Some themes recur across a variety of settings and stories, though, and one of them is Beagle’s deep empathy for characters who, their aspirations mostly behind them, nevertheless encounter something marvelous – the retired history professor in Summerlong, the poet-turned farmer in In Calabria, even the homeless dropout and just about all the ghosts way back in A Fine and Private Place. In the current collection, the title character in “Olfert Dapper’s Day” (an actual historical figure) finds himself in Maine in exile from his comfortable life as a travel writer and physician (both professions thoroughly fake) in Holland. Of the four men rooming together in “Music, When Soft Voices Die” – Beagle’s effort at Victorian-era steampunk – one is a lowly clerk in a law firm, another is a bank clerk, and a third is a failed Balliol student working as a waiter; everything in his life is “viewed through the prism of his lost world, and found wanting.” A lonely grocery-store produce clerk finds himself in possession of a magical computer in “Kaskia”, the once-promising children’s literature professor in “Underbridge” ekes out a vagabond living with a succession of temporary appointments, and the title character in the most fully-realized fairy tale in the book, “The Queen Who Could Not Walk”, lives in poverty after being required to give up her royal position in keeping with her country’s peculiar longstanding custom. Beagle’s skill at limning compromised lives is enough to pull us through a story even when the fantasy element is a bit clumsy; “Underbridge”, for example, turns into a fairly predictable monster story involving the famous stone-carved troll in Seattle coming to life, while “Kaskia” doesn’t really do much with the touching online relationship it describes.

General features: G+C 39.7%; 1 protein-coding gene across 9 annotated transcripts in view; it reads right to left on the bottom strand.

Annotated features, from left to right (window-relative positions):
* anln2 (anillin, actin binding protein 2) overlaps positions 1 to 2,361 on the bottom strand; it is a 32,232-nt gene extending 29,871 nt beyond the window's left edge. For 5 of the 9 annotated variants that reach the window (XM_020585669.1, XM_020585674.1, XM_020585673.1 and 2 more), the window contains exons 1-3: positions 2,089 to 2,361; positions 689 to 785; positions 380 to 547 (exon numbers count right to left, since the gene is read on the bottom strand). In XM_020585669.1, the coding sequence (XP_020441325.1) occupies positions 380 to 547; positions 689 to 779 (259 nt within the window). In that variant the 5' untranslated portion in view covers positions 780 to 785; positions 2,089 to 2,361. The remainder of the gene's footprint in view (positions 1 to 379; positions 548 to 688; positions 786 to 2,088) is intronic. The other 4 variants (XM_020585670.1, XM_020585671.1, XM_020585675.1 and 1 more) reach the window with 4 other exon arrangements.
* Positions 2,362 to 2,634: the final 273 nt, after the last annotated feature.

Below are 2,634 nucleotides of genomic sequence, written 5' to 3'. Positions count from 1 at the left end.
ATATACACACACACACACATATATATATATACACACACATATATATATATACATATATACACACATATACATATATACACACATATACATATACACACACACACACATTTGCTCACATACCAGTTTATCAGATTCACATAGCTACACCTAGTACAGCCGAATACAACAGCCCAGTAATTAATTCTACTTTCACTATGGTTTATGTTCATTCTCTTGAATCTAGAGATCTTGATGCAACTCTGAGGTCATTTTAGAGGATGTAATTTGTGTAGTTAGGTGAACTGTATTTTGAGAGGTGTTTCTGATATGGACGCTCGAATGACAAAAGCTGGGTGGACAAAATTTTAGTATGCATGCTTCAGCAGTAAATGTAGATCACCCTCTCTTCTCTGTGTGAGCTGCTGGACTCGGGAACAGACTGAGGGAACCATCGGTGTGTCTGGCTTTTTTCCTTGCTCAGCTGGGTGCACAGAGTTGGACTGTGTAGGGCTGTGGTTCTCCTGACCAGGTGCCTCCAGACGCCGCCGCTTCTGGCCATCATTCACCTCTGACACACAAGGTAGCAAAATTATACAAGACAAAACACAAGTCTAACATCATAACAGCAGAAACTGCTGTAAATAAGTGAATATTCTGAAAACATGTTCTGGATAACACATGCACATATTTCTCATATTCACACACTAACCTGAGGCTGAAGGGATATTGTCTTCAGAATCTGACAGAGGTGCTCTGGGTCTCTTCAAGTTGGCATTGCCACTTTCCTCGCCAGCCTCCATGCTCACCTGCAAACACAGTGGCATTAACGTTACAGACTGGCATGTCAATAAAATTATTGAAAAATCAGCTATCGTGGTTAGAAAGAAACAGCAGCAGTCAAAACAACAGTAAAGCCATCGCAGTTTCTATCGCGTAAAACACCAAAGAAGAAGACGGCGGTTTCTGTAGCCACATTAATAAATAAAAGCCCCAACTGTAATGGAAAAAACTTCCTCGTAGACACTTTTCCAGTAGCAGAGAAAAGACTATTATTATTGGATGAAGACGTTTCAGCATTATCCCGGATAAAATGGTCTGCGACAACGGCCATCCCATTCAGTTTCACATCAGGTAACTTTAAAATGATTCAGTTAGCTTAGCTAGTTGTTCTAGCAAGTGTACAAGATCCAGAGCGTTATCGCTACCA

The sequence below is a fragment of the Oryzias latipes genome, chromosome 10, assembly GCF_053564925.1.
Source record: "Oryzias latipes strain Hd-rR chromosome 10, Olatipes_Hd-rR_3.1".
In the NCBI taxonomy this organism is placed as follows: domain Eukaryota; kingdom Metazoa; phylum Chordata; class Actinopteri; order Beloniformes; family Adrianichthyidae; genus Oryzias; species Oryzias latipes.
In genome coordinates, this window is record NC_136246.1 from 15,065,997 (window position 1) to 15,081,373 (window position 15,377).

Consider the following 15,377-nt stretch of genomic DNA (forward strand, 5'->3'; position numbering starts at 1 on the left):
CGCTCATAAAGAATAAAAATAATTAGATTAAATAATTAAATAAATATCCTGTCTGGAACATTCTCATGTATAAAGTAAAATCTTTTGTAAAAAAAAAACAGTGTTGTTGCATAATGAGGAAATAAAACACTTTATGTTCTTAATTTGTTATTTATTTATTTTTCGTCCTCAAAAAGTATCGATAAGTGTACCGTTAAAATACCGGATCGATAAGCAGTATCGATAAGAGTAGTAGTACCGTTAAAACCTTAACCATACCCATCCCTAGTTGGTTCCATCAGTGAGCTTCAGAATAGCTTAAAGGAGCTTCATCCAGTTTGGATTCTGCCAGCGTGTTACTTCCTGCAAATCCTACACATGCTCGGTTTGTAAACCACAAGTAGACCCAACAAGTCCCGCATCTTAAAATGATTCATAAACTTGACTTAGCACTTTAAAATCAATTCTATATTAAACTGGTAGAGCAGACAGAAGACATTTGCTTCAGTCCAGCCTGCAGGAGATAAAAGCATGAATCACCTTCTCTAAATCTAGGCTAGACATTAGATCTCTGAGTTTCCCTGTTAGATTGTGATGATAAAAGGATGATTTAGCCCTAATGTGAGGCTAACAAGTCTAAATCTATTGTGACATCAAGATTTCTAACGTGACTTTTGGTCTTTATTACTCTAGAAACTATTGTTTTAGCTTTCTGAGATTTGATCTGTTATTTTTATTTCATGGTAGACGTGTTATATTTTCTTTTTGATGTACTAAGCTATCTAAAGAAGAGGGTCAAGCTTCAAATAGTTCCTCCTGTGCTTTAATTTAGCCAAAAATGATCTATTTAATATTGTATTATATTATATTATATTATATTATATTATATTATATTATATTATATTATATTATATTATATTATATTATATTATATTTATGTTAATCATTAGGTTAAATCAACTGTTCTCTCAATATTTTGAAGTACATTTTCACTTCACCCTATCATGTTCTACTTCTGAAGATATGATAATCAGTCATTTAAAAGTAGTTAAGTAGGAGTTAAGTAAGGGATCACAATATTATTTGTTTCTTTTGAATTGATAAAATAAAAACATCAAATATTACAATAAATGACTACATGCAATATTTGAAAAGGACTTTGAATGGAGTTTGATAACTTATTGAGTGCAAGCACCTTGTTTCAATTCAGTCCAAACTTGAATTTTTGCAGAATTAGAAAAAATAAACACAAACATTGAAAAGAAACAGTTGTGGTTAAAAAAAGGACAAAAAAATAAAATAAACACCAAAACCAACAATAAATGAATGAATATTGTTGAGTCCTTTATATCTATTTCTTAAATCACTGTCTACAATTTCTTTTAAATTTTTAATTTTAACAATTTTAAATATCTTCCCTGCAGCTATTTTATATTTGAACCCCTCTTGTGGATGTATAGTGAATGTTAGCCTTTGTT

Even though Schmendrick appears in two stories, one of which (“The Green-Eyed Boy”) is narrated by his mentor wizard Nikos, describing his barely suppressed frustration at trying to rein in the 12-year-old Schmendrick, the three unicorn tales have no connection to The Last Unicorn. The best of these is “The Story of Kao Yu”, concerning a judge in China whose wisdom seems validated by the silent appearance of a unicorn in his courtroom – until he becomes hopelessly infatuated with a beautiful thief. The Persian unicorn, called a karkadann in “My Son Heydari and the Karkadann,” is actually more of a monster, nursed back to health by the boy of the title against the wishes of just about everyone else. Not quite unicorns, dragons figure prominently in “Trinity County, CA: You’ll Want to Come Again and We’ll be Glad to See You”, a shaggy tall tale in which drug enforcement officers have to contend with contraband dragons used to defend the rural hideouts of drug dealers. While Avram Davidson is the only acknowledged literary influence here (and a central character in “The Way it Works Out and All”), there’s more than a touch of Sturgeon in “Kaskia”, in which the lonely grocery clerk of the title meets, through his mysterious new computer, an equally lonely figure named Kaskia, whose role is similar to that of the alien in Sturgeon’s “A Saucer of Loneliness”. And the one steampunk story, which quickly abandons its Victorian pseudoscience rationale (something called “etheric telegraphy”) in favor of the folk wisdom of Turkish hodja, has at its center a ramshackle invention, intended to enable instant international communication, which instead somehow picks up the voices of people apparently long dead. As steampunk it’s completely ersatz, but Beagle’s evocation of those random lost voices is one of the most haunting evocations of his capacity for giving voices to the unheard.